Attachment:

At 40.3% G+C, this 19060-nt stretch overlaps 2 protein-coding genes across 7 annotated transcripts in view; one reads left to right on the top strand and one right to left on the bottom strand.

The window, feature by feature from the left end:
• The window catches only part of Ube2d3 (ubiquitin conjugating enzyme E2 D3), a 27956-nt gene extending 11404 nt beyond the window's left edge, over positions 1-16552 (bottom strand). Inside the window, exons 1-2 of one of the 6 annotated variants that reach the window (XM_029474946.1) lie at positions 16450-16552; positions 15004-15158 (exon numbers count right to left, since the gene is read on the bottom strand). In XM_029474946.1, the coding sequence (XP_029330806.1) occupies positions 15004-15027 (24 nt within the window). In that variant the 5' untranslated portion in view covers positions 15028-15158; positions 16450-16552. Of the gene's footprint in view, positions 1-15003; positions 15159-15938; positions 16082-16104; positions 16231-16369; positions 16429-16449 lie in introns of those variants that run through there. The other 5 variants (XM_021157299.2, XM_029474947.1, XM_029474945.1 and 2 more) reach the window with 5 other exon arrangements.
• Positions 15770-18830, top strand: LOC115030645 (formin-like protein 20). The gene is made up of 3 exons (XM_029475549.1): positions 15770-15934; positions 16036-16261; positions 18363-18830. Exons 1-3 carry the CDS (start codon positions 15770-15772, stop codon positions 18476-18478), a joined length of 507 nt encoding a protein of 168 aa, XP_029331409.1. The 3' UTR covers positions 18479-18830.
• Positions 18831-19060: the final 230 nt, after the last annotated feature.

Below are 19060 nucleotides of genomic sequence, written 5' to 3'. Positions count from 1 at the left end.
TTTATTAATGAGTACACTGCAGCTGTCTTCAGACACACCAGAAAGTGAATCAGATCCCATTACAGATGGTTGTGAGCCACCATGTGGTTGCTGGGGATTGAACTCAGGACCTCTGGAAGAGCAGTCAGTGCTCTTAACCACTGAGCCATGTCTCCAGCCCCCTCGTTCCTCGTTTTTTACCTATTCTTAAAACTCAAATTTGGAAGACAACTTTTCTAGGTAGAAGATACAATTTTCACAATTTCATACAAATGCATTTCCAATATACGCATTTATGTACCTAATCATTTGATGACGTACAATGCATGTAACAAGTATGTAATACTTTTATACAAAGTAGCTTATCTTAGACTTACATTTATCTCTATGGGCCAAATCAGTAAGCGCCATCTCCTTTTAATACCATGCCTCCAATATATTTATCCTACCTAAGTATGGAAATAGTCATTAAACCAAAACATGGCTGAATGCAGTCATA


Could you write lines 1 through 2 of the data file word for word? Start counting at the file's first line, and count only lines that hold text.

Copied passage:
At 40.3% G+C, this 19060-nt stretch overlaps 2 protein-coding genes across 7 annotated transcripts in view; one reads left to right on the top strand and one right to left on the bottom strand.

The window, feature by feature from the left end: